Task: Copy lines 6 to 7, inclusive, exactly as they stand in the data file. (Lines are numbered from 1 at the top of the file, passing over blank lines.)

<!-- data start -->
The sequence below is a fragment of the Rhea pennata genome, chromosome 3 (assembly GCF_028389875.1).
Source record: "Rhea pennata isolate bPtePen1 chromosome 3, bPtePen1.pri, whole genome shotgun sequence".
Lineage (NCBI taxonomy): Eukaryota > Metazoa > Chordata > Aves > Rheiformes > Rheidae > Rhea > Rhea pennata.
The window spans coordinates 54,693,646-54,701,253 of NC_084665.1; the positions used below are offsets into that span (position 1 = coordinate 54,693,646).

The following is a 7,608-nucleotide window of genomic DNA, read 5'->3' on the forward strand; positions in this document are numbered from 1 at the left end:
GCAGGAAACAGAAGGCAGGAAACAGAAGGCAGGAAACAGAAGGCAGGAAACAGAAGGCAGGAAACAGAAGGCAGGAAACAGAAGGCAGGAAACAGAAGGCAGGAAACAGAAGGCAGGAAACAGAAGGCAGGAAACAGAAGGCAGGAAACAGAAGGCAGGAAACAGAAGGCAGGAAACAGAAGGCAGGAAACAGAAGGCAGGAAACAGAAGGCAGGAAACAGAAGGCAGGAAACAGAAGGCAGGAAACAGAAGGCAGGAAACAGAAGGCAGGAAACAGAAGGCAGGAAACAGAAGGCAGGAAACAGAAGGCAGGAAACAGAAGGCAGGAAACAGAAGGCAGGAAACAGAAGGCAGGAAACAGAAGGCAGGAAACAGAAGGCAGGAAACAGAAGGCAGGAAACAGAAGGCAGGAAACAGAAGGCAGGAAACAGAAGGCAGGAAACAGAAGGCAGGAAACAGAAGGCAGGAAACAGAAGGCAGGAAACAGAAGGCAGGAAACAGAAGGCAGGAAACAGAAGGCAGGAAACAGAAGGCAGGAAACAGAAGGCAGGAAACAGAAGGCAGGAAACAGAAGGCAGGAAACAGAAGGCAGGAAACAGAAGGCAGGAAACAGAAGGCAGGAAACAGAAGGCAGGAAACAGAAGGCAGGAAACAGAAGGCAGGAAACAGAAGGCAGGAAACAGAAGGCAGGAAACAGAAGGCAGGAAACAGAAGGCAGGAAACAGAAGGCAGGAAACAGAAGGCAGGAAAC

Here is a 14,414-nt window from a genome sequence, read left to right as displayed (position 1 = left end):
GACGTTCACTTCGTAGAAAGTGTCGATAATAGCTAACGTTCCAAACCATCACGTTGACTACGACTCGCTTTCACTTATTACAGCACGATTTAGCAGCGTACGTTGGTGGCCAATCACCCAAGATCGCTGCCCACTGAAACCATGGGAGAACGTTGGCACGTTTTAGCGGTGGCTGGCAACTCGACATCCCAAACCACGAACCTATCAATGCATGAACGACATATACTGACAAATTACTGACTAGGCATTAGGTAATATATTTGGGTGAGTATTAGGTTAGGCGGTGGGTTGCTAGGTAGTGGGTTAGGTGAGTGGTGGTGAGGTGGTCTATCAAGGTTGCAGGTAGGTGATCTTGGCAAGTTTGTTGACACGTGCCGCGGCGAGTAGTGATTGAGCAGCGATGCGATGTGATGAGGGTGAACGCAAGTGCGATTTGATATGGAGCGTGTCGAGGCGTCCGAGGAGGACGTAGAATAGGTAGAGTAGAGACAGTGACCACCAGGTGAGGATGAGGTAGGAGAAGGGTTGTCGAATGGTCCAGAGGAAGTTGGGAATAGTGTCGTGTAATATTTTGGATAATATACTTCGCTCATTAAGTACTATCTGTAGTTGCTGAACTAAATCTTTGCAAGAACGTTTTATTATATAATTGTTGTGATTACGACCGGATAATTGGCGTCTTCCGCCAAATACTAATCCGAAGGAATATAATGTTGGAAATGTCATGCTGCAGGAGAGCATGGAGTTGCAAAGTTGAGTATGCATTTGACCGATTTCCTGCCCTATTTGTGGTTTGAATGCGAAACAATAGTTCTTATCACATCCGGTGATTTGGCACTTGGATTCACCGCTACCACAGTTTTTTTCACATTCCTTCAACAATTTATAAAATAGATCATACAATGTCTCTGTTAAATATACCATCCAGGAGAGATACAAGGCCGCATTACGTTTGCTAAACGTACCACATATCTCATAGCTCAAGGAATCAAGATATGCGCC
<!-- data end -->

GCAGGAAACAGAAGGCAGGAAACAGAAGGCAGGAAACAGAAGGCAGGAAACAGAAGGCAGGAAACAGAAGGCAGGAAACAGAAGGCAGGAAACAGAAGGCAGGAAACAGAAGGCAGGAAACAGAAGGCAGGAAACAGAAGGCAGGAAACAGAAGGCAGGAAACAGAAGGCAGGAAACAGAAGGCAGGAAACAGAAGGCAGGAAACAGAAGGCAGGAAACAGAAGGCAGGAAACAGAAGGCAGGAAACAGAAGGCAGGAAACAGAAGGCAGGAAACAGAAGGCAGGAAACAGAAGGCAGGAAACAGAAGGCAGGAAACAGAAGGCAGGAAACAGAAGGCAGGAAACAGAAGGCAGGAAACAGAAGGCAGGAAACAGAAGGCAGGAAACAGAAGGCAGGAAACAGAAGGCAGGAAACAGAAGGCAGGAAACAGAAGGCAGGAAACAGAAGGCAGGAAACAGAAGGCAGGAAACAGAAGGCAGGAAACAGAAGGCAGGAAACAGAAGGCAGGAAACAGAAGGCAGGAAACAGAAGGCAGGAAACAGAAGGCAGGAAACAGAAGGCAGGAAACAGAAGGCAGGAAACAGAAGGCAGGAAACAGAAGGCAGGAAACAGAAGGCAGGAAACAGAAGGCAGGAAACAGAAGGCAGGAAACAGAAGGCAGGAAACAGAAGGCAGGAAACAGAAGGCAGGAAACAGAAGGCAGGAAACAGAAGGCAGGAAACAGAAGGCAGGAAACAGAAGGCAGGAAAC

Here is a 14,414-nt window from a genome sequence, read left to right as displayed (position 1 = left end):